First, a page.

Who in the C-suite owns emerging technology?

Dividing up ownership and responsibility doesn’t have to be a clash of Titans.

two men arm wrestling face off battle
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Digital transformation may seem like a glimpse into the future as we start implementing artificial intelligence, blockchain, and robots, but companies have been driving toward this cloud-enabled, data-driven future for nearly 10 years. The technologies we’re implementing may be new, but the problems transformation creates in the organization are not.

Take the clash in the c-suite over who owns emerging technology, and who’s responsible for it. The answer is never easy, and I’ve seen it lead to lots of confusion and bickering between CMOs and CIOs, or CTOs and CDOs.

For example, who’s responsible for mobile across the enterprise, or cloud? Even a small company may use half a dozen different public and hybrid clouds. With emerging technologies, such as artificial intelligence and Internet of Things, the roles are probably not pre-assigned.

When companies are trying to move fast on digital transformation, executives can easily duplicate effort or clash over priorities. It’s not uncommon for CMOs and CIOs to fight over who controls the budget for emerging technology. As measured in in PwC’s Digital IQ study, the percentage of technology spending outside the CIO’s budget has climbed steadily from 35 to 50 to 68 percent in our most recent report.

In the 19 percent of companies with a CDO or equivalent role, you might overhear gnashing of teeth within the C-suite over who controls the customer experience, product management, and back-office integration of flashy new experiences.

Who owns the role?

CIO

CDO

CMO

CEO

CFO

Business Unit leaders

IT and internally-focused strategic digital investments

77%

0%

1%

10%

10%

1%

Data and analytics

50%

1%

1%

14%

2%

32%

Developing new digital services and business models

48%

4%

15%

22%

1%

7%

Setting digital strategy

43%

3%

2%

48%

0%

1%

Prioritizing digital investments

33%

4%

4%

49%

8%

1%

Innovation and emerging technology investment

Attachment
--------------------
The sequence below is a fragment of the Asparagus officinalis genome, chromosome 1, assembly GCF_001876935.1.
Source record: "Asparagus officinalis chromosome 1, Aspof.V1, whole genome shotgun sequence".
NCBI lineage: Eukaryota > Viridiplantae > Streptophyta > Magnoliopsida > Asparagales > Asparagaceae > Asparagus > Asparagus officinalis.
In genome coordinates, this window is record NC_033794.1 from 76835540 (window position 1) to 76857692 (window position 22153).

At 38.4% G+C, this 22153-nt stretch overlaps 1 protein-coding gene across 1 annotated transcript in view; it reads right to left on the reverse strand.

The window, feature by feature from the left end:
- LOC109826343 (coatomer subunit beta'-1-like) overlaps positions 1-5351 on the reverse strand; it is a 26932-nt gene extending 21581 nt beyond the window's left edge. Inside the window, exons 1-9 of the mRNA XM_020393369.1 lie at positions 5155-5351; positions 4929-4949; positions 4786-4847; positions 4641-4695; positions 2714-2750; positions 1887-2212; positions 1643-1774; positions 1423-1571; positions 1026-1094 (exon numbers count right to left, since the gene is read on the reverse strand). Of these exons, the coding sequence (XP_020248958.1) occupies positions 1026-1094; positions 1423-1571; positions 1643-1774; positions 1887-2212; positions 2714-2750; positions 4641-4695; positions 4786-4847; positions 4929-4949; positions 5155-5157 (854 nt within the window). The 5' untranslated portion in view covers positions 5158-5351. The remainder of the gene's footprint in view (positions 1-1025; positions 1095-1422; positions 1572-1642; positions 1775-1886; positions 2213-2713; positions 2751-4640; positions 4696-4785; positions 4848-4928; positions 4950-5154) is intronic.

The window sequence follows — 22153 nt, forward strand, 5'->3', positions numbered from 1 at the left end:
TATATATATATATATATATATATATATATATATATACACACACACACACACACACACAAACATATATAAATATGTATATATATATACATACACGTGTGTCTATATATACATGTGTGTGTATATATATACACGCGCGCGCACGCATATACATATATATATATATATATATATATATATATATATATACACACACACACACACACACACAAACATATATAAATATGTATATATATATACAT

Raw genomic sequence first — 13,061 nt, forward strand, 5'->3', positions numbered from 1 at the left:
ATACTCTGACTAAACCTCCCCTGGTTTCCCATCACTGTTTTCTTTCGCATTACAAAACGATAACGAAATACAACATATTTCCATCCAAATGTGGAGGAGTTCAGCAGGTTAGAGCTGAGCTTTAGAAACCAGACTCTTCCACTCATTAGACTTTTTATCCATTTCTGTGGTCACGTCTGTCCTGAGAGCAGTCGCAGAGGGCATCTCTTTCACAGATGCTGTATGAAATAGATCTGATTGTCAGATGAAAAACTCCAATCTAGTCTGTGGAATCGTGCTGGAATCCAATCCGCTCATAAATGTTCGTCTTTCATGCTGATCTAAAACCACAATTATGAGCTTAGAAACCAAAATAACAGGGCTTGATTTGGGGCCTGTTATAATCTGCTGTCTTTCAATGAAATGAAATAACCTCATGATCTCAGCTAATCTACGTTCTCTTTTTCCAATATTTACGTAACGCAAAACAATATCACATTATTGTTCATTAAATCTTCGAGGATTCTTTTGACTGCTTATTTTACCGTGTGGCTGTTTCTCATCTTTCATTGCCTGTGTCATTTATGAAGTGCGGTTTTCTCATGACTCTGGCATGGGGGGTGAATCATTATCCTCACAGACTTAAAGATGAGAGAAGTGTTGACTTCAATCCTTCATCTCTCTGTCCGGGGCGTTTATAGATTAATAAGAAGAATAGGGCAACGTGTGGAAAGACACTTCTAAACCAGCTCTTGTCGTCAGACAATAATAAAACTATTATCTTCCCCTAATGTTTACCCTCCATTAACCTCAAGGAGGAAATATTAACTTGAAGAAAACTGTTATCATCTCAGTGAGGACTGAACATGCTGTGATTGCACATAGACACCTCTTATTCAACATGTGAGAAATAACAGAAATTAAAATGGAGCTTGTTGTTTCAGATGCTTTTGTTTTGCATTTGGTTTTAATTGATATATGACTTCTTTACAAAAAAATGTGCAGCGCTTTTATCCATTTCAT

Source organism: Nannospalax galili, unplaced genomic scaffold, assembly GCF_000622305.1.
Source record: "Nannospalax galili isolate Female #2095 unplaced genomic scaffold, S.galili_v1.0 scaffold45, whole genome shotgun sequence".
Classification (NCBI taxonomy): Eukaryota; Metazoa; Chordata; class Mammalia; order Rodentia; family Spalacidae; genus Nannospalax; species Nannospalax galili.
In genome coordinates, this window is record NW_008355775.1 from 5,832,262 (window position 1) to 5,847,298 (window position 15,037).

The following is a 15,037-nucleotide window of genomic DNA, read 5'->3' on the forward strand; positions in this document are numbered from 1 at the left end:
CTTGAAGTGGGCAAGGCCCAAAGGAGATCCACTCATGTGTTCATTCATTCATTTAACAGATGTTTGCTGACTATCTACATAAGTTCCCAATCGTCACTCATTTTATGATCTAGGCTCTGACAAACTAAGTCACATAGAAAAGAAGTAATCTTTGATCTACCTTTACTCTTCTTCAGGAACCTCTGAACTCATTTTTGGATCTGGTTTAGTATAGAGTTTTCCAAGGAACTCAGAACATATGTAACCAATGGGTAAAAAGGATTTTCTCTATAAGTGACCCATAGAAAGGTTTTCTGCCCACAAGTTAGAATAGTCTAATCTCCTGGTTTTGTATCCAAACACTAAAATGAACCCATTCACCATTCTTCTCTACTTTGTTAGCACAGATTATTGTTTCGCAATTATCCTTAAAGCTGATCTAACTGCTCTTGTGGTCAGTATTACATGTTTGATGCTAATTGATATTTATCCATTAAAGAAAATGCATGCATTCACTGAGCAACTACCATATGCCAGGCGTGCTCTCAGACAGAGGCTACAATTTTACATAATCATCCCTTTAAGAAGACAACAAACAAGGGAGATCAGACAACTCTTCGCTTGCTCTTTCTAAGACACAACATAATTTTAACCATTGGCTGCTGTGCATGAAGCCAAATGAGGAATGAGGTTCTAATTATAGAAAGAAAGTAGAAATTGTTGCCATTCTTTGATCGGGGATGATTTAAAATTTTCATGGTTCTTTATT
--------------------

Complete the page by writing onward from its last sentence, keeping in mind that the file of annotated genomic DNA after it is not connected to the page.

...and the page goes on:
32%

1%

0%

34%

18%

13%

User experience design

30%

1%

31%

13%

1%

19%

Product-focused investments and activities

17%

1%

6%

32%

32%

9%

Customer-facing services and applications

16%

1%

44%

24%

0%

9%

Digital marketing and customer engagement

16%

2%

67%

5%

0%

6%

Even worse than infighting is ignoring the problem whenever the roles aren’t clear. In those situations, the work simply doesn’t get done or it gets done twice without coordination.

Guiding the conversation

These are not new conflicts, but emerging technology gives them new urgency, with new complications. The solution isn’t new either; it starts with a meaningful conversation, and maybe a back-of-the-envelope chart. 

When I sit down with clients, I ask: What functions do you want to own, and what do you think you should own? Then the most telling question: What do you have the skills to own today? Starting by understanding each member of the C-suite’s areas of strength reduces the friction and sets you up for success.

Key members of the C-suite are responsible for a broad domain. The CEO is ultimately responsible for the business; the CMO for the customer experience; and the CIO/CTO for the technology. But by applying a “BXT” framework (that combines the perspectives of Business, Experience, and Technology), organizations can then gain more clarity by looking through each lens (the B, X and T), and assign ownership of each new function.

The shape of the CDO role varies considerably depending on the company and the industry. In consumer-intensive sectors such as banking or retail, the CDO may report to the CMO or even CEO as a digital customer advocate; in industrial sectors, a CDO may work closely with or report to the CIO to scout digital ideas from outside the company.

To guide the conversation about who owns what, it might help to draw a Venn diagram, placing various functions in the Business, Experience, and Technology spheres. It also might help to fall back on a trusted business tool: the RACI matrix, identifying for each function who is:

  • Responsible
  • Accountable
  • Consulted
  • Informed

As you divide up roles and functions, ask: Is the function customer-facing? It probably belongs with the CMO and the Experience team. How much integration does it require? If it’s significant, the CIO needs to be consulted and informed, if not responsible and accountable. Who has the skills needed to oversee the function successfully? Your best strategist, or your most creative disruptor may not be sitting in the chairs you expect.

Of course, there will be functions that overlap. In those cases, the simplest solution is often to point to the executive who can deliver the innovation most quickly, without having to upskill or expand their budget significantly.

Just by sitting down and drawing out the basic roles and responsibilities, companies can move past the conflict, and execute their digital transformation with purpose and speed. Successful digital transformations depend on collaboration and partnership within the company – and that’s only possible when the roles are clear.

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